The audio signals presented here were recorded from various FM receivers and processed according to the patented noise reduction method. The method reduces any kind of interference of stereo signals or any combination thereof to mono quality without reducing the stereo separation.
Each WAV file contains the disturbed signal, followed by the improved signal.
Please download and convert the WAV files to mono if you need a mono version for comparison.
ACI (adjacent channel interference)
ACI + random RF noise
EMI (electromagnetic interference)
EMI 03 is a recording of an outdoor radio play. FM reception is disturbed by a blowdryer. The interference from the blowdryer mixes with the sound of croaking frogs.
As you can hear in the processed version, the frog sounds are clearly reproduced with full spatial information. In the background you can hear water splashing.
EMI 04 was recorded from a HiFi tuner. The audible noise comes from an equalizer positioned directly above it. The equalizer (with DSP) has a not completely shielded housing and radiates into the antenna cable of the tuner, which is also not perfectly shielded.
IBOC self interference
IBOC.wav shows interference to the analog FM signal from the collocated digital subcarriers. After FM demodulation, the stereo decoder converts the digital sidebands to the audio frequency band. The second between the announcements and the last 0.2 seconds of IBOC.wav is corrupted with the typical noise from digital subcarriers.
Both car radios and smartphones with built-in FM receivers reduce the stereo channel separation when the reception becomes poor to keep the audio SNR at a bearable level. An audio example with current car radios or smartphones can therefore unfortunately not demonstrate that the stereo channel separation can be maintained while at the same time improving the audio SNR.
Instead, the audio examples „mobile fast“ and „mobile slow“ were recorded with an FM receiver that does not reduce the stereo separation and does not change the audio signal when FM reception becomes poor.
To come: audio examples „mobile“
multipath01.WAV and multipath02.WAV were recorded in hilly terrain.
Please note that multipath interference also partly affects the sum signal (0-15 kHz). Since the noise reduction method cannot reduce interference beyond mono quality, some distortion can still be heard in these examples.
Multipath interference + CCI (co-/common channel interference)
Random RF noise
In this section, 4 artificially generated audio examples are provided for testing and analysis purposes. In contrast to the audio examples above, by adding noise to a noise-free source signal (from CD), a very high interference level (as below the FM threshold) can be achieved without affecting the sum signal (mono signal). At the same time, we can avoid the crackling sound that occurs below the FM threshold. The noise reduction therefore approaches the mono quality of an undisturbed source signal (from CD), and a comparison with the source signal is possible. This makes it easier to assess the noise reduction capability of the method and also of artifacts at SNRs (avg rms) of around 0 dB (as in examples test#2 – test#4), which would be well below the FM threshold.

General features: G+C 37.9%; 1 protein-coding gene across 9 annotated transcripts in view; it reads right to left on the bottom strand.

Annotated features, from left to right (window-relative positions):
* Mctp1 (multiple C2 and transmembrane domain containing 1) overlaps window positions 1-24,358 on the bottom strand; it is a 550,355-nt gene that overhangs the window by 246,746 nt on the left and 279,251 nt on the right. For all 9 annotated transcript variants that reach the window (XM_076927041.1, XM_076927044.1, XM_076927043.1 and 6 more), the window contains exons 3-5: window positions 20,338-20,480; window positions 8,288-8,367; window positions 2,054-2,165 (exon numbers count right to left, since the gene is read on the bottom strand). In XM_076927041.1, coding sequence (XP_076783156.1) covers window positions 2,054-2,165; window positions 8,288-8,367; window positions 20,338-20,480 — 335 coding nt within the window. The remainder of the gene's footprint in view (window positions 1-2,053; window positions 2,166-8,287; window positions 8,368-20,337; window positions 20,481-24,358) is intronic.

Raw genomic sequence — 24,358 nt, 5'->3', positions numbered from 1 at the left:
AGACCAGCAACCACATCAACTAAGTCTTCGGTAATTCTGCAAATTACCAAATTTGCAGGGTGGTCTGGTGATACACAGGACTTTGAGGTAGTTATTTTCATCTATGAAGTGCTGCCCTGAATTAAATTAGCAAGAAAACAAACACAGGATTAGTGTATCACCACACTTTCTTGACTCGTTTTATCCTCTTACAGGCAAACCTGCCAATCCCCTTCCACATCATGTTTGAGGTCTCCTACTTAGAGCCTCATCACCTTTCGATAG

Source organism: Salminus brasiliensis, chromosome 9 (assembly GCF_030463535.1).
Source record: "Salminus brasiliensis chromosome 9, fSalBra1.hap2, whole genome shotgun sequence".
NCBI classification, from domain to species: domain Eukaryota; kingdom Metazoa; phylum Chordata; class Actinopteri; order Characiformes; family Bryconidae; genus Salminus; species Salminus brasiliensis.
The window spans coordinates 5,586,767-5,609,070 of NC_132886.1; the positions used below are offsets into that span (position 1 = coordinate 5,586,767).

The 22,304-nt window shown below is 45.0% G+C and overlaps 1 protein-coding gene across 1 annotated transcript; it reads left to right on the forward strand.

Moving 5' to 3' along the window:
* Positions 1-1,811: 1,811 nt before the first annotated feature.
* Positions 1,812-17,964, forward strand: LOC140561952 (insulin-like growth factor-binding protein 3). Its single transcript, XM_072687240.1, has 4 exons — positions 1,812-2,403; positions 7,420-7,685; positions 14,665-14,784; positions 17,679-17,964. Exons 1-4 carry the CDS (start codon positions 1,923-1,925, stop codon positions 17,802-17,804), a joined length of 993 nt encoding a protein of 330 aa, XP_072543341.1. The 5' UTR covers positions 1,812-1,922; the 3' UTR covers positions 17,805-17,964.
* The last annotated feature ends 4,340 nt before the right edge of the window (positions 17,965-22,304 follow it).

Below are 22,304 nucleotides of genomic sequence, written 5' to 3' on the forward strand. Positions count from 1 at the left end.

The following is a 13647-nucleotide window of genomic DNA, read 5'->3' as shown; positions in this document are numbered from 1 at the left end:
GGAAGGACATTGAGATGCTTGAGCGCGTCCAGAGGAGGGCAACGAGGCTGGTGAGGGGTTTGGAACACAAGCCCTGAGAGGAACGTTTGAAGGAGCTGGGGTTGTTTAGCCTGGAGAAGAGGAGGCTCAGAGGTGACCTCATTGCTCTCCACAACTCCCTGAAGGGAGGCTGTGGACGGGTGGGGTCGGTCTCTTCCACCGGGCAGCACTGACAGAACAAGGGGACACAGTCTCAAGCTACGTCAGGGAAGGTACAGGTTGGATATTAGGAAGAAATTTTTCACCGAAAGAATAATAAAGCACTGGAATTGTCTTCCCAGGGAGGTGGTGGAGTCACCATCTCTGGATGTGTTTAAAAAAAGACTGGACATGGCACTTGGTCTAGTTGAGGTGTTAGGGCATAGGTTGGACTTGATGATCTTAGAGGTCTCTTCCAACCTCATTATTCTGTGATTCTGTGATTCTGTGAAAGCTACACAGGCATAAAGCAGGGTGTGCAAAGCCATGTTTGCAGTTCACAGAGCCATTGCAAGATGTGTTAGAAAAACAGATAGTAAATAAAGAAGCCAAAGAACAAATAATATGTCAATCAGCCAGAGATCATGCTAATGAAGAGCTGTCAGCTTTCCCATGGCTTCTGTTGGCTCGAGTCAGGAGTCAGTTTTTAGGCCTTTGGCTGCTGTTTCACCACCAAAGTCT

test#1 is an undisturbed stereo signal wav#1, with random FM noise added to its difference signal. test#1 corresponds approximately to the reception in the range of the FM threshold:
and here the undisturbed file wav#1 compared to the disturbed and processed file:
test#2 is the same as test#1, but with an 11 dB-higher noise level:
Below you can hear a sequence of the first 3 seconds of wav#1 / test1#processed / test#2processed:
test#3 consists of an undisturbed stereo signal wav#2, to whose difference signal an undisturbed mono signal wav#3 was added. wav#3 represents a strong interference, which does not occur in practice, since it is comparable to wav#2 in terms of rms level:
and here the undisturbed file wave#2 compared to the disturbed and processed file test#3processed:
test#4 uses the same audio tracks, but consists of the undisturbed mono signal wav#4 (= wav#2 in mono), to which the undisturbed mono signal wav#3 has been added as the difference signal:
and here the undisturbed file wave#4 compared to the disturbed and processed file test#4processed:
In this section, 2 audio examples show the behaviour of the algorithm at the FM threshold with a 50 μs pre/deemphasis.
In the first example, a 441 Hz sinusoidal signal is panned from left to right in the presence of noise. Panning is done in 11 steps, the first amplitudes being L = 100 % and R = 0%. Amplitudes are incremented/decremented in steps of 10 %, with the last step being L = 0 % and R = 100 %. The noisy signal is then processed. The first and last steps of the processed signal can be used to evaluate the stereo separation. They also allow the residual signal in the other channel to be identified as a musical noise artifact (the noise spectrum resembles the useful signal spectrum).